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Guidelines aim to protect children used in political campaigns

Children's Commissioner Pauline Miceli.

Children's Commissioner Pauline Miceli.

The Commissioner for Children is holding a consultation on guidelines on the use of children in political communication.

The guidelines are aimed at commissioning agents and parents/guardians for the protection and support of children throughout all stages of a production. The standard requests that prior to parents’ consent an assessment is carried out by recognised caring professionals in order to ensure that the child or minor will not be affected negatively in any way. 

"It is extremely important for people to be aware of the impact that the repetitive exposure of children’s images can have on them," the commissioner, Pauline Miceli said in a statement. 

The United Nations Convention on the Rights of the Child grants children the right to participate, form an opinion and to form part of a political party.

However,  such active participation by minors is often exploited by commissioning agents and parents/guardians who give their wholehearted consent for such participation. Often, few give consideration to the long term repercussions that might follow a child’s participation in electioneering. Images of minors on billboards and other political material can lead to both bullying and discrimination.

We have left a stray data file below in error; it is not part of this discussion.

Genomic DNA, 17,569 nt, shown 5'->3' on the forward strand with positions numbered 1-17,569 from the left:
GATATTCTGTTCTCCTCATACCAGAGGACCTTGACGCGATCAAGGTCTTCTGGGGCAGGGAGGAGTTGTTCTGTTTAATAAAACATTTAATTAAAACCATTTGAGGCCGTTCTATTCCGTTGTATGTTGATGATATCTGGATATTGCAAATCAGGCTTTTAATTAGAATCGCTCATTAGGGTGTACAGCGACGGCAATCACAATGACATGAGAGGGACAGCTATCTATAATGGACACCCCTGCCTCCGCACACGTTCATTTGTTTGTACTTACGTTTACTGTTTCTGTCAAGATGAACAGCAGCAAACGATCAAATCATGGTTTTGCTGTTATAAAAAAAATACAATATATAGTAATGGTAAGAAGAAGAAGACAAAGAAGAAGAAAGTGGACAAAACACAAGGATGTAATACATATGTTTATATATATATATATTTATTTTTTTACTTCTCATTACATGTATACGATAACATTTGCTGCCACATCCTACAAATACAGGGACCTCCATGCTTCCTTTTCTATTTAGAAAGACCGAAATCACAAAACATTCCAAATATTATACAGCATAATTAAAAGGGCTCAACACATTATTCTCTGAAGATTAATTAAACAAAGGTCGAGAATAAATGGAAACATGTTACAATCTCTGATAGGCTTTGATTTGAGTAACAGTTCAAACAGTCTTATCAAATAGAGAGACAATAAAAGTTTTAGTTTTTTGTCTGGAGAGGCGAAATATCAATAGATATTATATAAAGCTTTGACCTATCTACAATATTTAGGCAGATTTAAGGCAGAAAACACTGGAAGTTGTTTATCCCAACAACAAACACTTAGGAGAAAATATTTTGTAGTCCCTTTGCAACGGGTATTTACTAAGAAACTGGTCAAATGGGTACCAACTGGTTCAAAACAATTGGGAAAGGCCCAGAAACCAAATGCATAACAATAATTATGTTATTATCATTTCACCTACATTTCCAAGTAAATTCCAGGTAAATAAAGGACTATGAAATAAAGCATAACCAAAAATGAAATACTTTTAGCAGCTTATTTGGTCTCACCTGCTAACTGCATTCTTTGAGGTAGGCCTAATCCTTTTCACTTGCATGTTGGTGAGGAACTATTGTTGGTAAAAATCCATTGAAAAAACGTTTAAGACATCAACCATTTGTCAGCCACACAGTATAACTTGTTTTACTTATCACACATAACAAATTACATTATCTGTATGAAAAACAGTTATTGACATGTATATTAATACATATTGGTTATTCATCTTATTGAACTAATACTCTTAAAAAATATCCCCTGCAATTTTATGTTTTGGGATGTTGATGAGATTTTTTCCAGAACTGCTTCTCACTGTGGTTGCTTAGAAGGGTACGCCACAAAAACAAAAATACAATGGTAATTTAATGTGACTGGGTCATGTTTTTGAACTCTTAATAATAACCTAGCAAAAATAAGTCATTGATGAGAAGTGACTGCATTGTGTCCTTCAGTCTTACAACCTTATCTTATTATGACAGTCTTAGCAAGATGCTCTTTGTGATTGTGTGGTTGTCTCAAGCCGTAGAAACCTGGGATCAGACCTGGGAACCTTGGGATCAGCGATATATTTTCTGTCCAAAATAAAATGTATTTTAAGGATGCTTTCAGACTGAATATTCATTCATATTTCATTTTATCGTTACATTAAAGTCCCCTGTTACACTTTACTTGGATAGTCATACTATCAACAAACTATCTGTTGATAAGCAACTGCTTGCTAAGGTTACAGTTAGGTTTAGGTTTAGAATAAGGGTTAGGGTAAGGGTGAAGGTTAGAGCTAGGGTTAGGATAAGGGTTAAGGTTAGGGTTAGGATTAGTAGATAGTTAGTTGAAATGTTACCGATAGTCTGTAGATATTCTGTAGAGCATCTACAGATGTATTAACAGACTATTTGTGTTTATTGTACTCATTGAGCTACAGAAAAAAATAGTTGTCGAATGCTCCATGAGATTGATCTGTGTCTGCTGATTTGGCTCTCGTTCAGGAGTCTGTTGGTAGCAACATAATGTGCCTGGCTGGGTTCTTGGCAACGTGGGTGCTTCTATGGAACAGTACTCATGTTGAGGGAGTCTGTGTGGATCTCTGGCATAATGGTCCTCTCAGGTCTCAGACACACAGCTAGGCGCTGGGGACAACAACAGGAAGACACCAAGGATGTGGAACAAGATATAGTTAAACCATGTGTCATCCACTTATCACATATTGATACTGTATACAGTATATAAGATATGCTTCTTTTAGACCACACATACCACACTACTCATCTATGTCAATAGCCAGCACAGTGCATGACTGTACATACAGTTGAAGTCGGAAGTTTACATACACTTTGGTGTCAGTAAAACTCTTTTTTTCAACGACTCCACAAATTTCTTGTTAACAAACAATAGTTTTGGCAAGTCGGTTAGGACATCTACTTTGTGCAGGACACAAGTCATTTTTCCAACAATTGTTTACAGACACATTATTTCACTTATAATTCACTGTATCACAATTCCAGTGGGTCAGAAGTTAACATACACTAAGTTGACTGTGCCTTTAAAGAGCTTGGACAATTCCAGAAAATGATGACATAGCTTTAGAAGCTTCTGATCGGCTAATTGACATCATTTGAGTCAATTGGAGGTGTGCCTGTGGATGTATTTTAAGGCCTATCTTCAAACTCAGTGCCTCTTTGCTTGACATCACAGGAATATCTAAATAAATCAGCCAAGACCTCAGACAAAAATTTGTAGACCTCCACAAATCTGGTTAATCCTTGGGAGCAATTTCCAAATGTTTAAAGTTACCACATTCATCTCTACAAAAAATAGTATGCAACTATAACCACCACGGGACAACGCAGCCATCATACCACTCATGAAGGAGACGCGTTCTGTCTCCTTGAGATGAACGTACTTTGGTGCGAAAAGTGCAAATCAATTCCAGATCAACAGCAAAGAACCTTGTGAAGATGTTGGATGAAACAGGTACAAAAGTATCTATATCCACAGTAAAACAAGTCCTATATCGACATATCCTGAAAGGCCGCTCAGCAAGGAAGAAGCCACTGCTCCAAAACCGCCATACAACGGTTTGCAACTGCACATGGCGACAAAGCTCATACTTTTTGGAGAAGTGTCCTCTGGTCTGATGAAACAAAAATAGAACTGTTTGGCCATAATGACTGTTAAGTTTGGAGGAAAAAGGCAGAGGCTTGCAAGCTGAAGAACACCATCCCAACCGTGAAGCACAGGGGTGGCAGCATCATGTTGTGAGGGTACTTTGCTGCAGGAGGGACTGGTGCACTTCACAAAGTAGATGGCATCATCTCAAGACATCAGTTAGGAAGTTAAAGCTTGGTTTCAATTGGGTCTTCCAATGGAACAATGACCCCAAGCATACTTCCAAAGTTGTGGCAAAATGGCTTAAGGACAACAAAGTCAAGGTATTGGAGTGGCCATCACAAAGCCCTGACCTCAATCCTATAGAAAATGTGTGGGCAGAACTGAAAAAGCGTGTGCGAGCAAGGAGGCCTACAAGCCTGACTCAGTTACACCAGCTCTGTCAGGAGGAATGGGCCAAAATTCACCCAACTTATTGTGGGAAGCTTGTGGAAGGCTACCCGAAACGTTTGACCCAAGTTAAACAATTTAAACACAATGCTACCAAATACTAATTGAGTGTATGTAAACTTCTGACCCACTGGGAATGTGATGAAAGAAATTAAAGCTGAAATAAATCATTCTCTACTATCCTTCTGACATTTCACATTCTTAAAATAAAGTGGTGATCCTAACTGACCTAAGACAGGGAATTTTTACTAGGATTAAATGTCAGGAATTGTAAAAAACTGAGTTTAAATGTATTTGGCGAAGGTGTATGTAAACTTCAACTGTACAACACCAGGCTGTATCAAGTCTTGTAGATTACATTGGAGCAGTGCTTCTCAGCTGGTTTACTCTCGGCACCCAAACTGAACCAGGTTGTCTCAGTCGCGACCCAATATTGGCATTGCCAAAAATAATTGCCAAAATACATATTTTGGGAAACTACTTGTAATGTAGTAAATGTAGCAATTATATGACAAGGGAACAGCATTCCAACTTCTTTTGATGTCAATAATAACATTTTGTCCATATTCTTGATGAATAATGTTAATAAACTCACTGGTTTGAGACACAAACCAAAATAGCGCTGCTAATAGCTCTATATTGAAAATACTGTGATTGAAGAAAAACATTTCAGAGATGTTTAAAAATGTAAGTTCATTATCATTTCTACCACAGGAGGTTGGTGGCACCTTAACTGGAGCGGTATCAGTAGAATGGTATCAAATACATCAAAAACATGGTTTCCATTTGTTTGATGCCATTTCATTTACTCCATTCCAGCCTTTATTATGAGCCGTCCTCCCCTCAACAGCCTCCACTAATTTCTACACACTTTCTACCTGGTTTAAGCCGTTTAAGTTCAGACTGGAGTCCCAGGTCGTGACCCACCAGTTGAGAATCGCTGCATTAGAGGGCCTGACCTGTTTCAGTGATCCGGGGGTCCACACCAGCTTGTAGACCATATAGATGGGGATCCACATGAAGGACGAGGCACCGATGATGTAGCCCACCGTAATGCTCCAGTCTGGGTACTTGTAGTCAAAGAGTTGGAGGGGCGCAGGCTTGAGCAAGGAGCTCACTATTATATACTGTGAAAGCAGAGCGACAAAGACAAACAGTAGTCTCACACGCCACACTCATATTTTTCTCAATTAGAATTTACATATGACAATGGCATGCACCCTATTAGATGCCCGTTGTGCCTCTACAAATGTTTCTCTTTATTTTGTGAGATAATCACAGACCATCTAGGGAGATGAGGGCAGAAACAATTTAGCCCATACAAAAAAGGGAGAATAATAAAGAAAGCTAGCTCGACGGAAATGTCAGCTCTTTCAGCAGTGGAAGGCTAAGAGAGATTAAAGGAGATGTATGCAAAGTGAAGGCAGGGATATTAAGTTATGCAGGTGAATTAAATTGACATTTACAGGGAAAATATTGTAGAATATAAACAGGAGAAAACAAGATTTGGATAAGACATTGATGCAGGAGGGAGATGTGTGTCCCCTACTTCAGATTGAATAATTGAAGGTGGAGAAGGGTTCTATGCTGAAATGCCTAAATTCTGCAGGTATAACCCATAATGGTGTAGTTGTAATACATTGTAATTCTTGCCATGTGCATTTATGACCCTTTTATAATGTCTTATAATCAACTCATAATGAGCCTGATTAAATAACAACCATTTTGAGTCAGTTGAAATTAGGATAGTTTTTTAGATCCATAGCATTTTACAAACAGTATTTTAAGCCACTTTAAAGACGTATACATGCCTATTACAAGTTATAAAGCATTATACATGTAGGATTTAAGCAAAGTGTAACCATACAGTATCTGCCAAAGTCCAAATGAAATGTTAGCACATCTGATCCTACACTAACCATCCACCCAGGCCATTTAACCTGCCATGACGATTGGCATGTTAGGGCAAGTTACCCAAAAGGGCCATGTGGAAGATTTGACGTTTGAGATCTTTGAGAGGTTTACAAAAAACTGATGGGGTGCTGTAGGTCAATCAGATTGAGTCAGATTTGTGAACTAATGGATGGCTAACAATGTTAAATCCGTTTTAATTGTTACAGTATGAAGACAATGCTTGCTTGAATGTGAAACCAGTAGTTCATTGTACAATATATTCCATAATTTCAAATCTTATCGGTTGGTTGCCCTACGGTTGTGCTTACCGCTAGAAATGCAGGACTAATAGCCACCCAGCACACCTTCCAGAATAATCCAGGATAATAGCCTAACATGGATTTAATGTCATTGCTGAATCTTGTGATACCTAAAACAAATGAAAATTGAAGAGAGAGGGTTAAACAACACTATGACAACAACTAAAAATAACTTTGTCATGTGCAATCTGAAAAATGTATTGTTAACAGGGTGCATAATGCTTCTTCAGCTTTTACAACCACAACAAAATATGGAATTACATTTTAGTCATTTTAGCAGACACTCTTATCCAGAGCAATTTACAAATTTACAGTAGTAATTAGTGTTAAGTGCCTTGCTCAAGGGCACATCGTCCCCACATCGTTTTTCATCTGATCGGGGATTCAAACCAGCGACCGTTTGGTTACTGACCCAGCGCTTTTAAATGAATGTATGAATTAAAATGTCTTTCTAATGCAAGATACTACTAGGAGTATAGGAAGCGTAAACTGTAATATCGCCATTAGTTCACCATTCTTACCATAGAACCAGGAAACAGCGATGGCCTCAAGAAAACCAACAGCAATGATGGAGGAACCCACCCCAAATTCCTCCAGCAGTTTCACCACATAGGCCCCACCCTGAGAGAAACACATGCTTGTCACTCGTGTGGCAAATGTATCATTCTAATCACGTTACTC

"Often, few give consideration to the long term repercussions that might follow a child’s participation in electioneering. Images of minors on billboards and other political material can lead to both bullying and discrimination," the commissioner said. 

The Office of the Commissioner for Children therefore approached the Malta Competition and Consumer Affairs Authority to set up a standard for the participation of minors in political communication, electoral campaigns, referenda and all poll-related matters.

The standard was drawn up by the technical committee which was made up of Agenzija Appoġġ, Alternativa Demokratika, the Broadcasting Authority, the Commissioner for Children, the Commission for the Rights of Persons with Disability, the University of Malta – Faculty for Social Wellbeing, the Malta Audio Visual Association, the  Labour and Nationalist parties, PBS and the Data Protection Commissioner. 

The guidelines will be open to public consultation up to May 26 from the Standards Metrology Institute, Malta Competition and Consumer Affairs Authority, Standardisation Directorate, Mizzi House, Triq Nazzjonali, Blata l-Bajda.

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